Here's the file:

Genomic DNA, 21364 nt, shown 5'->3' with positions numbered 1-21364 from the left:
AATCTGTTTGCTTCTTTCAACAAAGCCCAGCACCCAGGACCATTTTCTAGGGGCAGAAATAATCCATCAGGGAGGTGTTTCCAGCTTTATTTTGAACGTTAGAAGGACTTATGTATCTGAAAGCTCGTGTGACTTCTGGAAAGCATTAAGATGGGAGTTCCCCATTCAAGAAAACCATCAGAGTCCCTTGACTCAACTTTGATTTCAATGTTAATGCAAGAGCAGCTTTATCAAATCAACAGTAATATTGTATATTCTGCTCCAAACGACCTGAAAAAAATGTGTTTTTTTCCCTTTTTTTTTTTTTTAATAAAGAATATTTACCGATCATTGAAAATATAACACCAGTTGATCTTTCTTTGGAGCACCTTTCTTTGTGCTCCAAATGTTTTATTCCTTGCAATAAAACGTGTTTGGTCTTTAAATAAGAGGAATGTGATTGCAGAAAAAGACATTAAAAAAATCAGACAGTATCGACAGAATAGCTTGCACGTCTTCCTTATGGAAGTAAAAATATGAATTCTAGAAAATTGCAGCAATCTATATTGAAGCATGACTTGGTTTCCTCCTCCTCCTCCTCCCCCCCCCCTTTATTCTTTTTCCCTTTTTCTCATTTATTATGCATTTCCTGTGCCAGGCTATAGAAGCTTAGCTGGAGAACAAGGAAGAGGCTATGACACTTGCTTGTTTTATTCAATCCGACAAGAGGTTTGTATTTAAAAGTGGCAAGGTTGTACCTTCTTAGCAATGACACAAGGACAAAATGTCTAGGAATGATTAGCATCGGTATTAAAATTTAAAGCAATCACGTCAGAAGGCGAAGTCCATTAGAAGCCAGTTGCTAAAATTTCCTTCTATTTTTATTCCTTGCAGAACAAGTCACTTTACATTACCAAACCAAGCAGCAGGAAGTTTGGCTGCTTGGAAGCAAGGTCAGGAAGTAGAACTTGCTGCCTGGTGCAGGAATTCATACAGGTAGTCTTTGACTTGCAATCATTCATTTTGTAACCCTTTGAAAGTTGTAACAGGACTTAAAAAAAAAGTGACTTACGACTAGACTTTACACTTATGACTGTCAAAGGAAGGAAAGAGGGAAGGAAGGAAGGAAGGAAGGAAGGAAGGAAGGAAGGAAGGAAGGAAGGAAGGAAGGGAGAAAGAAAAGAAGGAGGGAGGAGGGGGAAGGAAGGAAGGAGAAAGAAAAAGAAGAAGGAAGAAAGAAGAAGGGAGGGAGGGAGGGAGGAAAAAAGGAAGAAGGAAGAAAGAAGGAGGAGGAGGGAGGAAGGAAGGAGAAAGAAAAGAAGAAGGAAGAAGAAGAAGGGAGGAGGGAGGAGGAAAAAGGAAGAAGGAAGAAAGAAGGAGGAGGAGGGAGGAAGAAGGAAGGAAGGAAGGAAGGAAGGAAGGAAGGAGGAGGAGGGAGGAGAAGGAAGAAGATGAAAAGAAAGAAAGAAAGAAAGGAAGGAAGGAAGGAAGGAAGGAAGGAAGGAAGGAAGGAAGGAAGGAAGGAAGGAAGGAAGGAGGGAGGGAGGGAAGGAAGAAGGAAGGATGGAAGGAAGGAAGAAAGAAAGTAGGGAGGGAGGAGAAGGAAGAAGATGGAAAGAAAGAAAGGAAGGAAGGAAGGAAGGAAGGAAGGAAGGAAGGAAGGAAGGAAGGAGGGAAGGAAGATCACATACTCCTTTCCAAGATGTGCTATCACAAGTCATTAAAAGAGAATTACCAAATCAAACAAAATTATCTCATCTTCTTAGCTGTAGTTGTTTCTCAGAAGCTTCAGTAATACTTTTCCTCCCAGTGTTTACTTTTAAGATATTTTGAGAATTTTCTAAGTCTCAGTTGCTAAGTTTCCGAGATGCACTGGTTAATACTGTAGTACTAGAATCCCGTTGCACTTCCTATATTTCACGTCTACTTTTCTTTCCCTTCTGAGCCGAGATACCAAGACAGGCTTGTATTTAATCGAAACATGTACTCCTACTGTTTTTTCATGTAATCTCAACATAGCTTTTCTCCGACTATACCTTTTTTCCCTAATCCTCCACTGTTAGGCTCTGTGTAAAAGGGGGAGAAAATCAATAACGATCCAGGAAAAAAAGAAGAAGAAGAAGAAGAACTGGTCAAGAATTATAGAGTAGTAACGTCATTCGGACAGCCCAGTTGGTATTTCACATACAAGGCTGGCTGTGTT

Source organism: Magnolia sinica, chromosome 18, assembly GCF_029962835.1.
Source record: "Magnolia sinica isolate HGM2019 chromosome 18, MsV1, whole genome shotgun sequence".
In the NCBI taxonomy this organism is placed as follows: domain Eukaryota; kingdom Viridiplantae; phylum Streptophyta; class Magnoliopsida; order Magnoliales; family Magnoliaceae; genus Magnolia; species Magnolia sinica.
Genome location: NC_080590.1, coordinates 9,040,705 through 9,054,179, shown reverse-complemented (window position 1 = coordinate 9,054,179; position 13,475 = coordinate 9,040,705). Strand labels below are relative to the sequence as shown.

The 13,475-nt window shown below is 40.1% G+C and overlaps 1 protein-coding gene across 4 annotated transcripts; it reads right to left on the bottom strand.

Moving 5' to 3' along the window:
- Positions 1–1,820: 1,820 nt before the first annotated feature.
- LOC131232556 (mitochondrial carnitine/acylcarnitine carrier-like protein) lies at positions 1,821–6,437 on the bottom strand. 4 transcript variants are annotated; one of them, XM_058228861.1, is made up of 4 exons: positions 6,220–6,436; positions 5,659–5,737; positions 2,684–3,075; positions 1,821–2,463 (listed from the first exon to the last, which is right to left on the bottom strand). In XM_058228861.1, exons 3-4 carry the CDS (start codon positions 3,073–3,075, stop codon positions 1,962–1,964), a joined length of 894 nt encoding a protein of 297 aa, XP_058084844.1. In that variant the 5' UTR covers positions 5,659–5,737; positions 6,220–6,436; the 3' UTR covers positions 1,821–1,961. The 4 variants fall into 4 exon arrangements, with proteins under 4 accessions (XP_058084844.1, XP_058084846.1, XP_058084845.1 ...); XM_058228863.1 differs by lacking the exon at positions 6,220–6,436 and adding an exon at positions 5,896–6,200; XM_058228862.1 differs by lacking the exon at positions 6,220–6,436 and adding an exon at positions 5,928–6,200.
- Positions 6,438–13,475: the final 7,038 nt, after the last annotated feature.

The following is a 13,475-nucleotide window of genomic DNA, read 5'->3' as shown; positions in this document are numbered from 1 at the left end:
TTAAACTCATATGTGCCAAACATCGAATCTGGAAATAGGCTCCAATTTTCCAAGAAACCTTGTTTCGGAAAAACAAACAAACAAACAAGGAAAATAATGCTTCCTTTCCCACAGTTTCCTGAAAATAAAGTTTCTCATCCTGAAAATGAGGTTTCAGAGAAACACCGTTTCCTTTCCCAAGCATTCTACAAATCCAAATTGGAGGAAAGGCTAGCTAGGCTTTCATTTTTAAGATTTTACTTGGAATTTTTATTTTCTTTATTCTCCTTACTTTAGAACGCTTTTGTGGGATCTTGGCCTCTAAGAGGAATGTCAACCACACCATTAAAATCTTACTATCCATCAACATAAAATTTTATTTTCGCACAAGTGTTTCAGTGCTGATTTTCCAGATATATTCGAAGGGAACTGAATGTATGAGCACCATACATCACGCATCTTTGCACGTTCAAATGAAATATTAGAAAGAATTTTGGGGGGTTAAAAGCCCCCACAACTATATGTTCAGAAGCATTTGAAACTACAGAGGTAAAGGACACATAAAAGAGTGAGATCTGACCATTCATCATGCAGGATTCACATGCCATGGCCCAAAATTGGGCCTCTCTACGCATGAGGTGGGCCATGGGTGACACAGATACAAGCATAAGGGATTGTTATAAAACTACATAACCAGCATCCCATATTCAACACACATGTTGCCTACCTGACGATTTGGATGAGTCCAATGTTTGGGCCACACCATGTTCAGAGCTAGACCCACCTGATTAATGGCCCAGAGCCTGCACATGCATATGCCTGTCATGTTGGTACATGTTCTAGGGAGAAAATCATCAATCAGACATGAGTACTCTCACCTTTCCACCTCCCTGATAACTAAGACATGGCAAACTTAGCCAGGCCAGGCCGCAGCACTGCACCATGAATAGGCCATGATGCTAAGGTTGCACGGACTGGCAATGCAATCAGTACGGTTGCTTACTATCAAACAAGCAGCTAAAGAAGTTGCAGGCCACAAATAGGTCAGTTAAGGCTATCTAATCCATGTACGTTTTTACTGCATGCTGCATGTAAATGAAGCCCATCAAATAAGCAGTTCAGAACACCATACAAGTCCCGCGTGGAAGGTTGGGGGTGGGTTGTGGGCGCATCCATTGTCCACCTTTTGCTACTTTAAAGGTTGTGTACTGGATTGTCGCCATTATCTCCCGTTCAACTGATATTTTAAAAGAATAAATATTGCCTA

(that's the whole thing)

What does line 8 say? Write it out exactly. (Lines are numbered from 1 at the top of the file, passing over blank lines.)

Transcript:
Moving 5' to 3' along the window: